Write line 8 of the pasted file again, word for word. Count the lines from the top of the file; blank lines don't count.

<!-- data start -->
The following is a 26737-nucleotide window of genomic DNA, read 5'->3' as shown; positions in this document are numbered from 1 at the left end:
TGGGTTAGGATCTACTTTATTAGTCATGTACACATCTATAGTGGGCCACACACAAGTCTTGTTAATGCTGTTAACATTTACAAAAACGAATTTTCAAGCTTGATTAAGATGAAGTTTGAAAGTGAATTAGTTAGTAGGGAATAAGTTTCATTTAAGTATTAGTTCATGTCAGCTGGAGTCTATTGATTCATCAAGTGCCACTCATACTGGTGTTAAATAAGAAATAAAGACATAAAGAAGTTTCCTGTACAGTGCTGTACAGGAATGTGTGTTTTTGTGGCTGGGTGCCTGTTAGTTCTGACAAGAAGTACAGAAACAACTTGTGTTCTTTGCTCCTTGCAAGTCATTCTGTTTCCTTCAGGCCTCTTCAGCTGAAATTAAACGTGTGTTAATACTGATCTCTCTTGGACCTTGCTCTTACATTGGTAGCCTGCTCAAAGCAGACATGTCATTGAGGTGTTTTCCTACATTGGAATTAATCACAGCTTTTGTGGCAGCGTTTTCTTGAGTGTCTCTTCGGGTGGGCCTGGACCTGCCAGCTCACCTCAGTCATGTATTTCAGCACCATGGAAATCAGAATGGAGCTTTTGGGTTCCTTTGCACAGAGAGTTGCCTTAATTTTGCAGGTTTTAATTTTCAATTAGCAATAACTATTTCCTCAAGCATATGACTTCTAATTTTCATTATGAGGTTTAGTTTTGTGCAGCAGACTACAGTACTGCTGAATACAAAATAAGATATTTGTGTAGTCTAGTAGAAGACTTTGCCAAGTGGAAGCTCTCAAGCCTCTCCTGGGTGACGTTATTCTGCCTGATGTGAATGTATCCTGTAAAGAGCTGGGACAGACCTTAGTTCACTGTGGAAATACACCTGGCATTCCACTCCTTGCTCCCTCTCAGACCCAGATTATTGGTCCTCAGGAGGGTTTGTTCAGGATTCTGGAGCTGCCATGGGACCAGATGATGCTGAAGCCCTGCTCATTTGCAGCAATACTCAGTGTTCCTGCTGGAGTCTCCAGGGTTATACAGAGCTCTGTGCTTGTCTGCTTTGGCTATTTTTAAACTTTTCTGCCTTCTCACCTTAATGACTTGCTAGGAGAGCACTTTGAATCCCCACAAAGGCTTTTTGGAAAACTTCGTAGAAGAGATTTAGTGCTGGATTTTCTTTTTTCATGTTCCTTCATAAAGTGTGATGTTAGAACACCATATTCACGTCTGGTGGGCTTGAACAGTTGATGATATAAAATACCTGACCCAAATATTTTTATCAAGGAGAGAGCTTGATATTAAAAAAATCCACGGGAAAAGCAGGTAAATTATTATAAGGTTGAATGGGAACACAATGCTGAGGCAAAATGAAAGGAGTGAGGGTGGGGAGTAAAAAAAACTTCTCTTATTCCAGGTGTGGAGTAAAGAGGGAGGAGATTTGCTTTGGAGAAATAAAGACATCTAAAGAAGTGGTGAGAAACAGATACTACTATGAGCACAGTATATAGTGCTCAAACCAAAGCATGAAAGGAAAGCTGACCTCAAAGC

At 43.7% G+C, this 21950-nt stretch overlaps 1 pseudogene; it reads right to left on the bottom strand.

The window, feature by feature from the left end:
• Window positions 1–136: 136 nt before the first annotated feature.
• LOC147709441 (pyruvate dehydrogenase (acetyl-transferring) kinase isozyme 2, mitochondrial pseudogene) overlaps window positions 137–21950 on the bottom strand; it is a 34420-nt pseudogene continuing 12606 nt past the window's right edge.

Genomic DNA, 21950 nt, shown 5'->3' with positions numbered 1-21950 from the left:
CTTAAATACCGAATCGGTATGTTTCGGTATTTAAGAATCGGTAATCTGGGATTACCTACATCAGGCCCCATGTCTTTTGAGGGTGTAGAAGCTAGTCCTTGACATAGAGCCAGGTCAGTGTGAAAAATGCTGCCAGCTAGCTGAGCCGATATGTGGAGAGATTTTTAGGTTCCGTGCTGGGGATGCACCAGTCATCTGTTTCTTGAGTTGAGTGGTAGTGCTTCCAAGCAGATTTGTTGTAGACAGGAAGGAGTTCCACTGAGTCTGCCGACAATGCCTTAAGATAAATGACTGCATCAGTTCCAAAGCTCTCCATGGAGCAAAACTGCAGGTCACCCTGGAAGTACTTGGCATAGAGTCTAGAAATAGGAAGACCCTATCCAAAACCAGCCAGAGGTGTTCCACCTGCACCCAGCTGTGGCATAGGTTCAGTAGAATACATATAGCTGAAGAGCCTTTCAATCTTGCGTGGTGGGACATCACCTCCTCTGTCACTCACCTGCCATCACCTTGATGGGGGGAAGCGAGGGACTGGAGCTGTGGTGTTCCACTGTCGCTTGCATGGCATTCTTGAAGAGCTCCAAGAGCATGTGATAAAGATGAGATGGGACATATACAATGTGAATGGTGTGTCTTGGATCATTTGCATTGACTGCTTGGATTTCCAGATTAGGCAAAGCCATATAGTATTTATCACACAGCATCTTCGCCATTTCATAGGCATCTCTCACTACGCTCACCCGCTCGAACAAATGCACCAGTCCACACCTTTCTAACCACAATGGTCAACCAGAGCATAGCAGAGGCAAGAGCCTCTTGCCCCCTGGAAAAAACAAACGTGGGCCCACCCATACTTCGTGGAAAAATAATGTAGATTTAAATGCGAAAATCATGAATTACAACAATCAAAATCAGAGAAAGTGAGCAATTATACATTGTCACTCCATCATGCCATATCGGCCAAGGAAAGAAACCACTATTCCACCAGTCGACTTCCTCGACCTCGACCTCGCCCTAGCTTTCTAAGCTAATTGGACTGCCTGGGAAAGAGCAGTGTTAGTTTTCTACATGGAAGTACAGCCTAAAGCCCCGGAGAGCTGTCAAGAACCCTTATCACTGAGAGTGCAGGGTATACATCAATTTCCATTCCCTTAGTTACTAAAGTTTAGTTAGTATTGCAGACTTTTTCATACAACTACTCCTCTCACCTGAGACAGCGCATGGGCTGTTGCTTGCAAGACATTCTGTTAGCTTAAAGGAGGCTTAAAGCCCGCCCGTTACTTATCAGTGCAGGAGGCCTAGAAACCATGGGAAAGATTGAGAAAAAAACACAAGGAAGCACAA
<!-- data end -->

CTTAAATACCGAATCGGTATGTTTCGGTATTTAAGAATCGGTAATCTGGGATTACCTACATCAGGCCCCATGTCTTTTGAGGGTGTAGAAGCTAGTCCTTGACATAGAGCCAGGTCAGTGTGAAAAATGCTGCCAGCTAGCTGAGCCGATATGTGGAGAGATTTTTAGGTTCCGTGCTGGGGATGCACCAGTCATCTGTTTCTTGAGTTGAGTGGTAGTGCTTCCAAGCAGATTTGTTGTAGACAGGAAGGAGTTCCACTGAGTCTGCCGACAATGCCTTAAGATAAATGACTGCATCAGTTCCAAAGCTCTCCATGGAGCAAAACTGCAGGTCACCCTGGAAGTACTTGGCATAGAGTCTAGAAATAGGAAGACCCTATCCAAAACCAGCCAGAGGTGTTCCACCTGCACCCAGCTGTGGCATAGGTTCAGTAGAATACATATAGCTGAAGAGCCTTTCAATCTTGCGTGGTGGGACATCACCTCCTCTGTCACTCACCTGCCATCACCTTGATGGGGGGAAGCGAGGGACTGGAGCTGTGGTGTTCCACTGTCGCTTGCATGGCATTCTTGAAGAGCTCCAAGAGCATGTGATAAAGATGAGATGGGACATATACAATGTGAATGGTGTGTCTTGGATCATTTGCATTGACTGCTTGGATTTCCAGATTAGGCAAAGCCATATAGTATTTATCACACAGCATCTTCGCCATTTCATAGGCATCTCTCACTACGCTCACCCGCTCGAACAAATGCACCAGTCCACACCTTTCTAACCACAATGGTCAACCAGAGCATAGCAGAGGCAAGAGCCTCTTGCCCCCTGGAAAAAACAAACGTGGGCCCACCCATACTTCGTGGAAAAATAATGTAGATTTAAATGCGAAAATCATGAATTACAACAATCAAAATCAGAGAAAGTGAGCAATTATACATTGTCACTCCATCATGCCATATCGGCCAAGGAAAGAAACCACTATTCCACCAGTCGACTTCCTCGACCTCGACCTCGCCCTAGCTTTCTAAGCTAATTGGACTGCCTGGGAAAGAGCAGTGTTAGTTTTCTACATGGAAGTACAGCCTAAAGCCCCGGAGAGCTGTCAAGAACCCTTATCACTGAGAGTGCAGGGTATACATCAATTTCCATTCCCTTAGTTACTAAAGTTTAGTTAGTATTGCAGACTTTTTCATACAACTACTCCTCTCACCTGAGACAGCGCATGGGCTGTTGCTTGCAAGACATTCTGTTAGCTTAAAGGAGGCTTAAAGCCCGCCCGTTACTTATCAGTGCAGGAGGCCTAGAAACCATGGGAAAGATTGAGAAAAAAACACAAGGAAGCACAA